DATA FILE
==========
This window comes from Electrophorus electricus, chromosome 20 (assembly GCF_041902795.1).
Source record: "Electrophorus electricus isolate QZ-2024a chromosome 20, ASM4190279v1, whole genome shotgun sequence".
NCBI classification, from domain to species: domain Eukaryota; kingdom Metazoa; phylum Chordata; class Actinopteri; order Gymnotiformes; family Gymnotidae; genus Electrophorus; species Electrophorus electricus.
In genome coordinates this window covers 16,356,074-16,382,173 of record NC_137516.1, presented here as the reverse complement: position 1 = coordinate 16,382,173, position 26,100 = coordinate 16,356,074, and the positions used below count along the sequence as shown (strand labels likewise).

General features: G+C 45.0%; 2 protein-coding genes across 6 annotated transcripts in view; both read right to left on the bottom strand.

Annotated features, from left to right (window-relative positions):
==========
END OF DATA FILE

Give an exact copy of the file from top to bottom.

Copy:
This window comes from Electrophorus electricus, chromosome 20 (assembly GCF_041902795.1).
Source record: "Electrophorus electricus isolate QZ-2024a chromosome 20, ASM4190279v1, whole genome shotgun sequence".
NCBI classification, from domain to species: domain Eukaryota; kingdom Metazoa; phylum Chordata; class Actinopteri; order Gymnotiformes; family Gymnotidae; genus Electrophorus; species Electrophorus electricus.
In genome coordinates this window covers 16,356,074-16,382,173 of record NC_137516.1, presented here as the reverse complement: position 1 = coordinate 16,382,173, position 26,100 = coordinate 16,356,074, and the positions used below count along the sequence as shown (strand labels likewise).

General features: G+C 45.0%; 2 protein-coding genes across 6 annotated transcripts in view; both read right to left on the bottom strand.

Annotated features, from left to right (window-relative positions):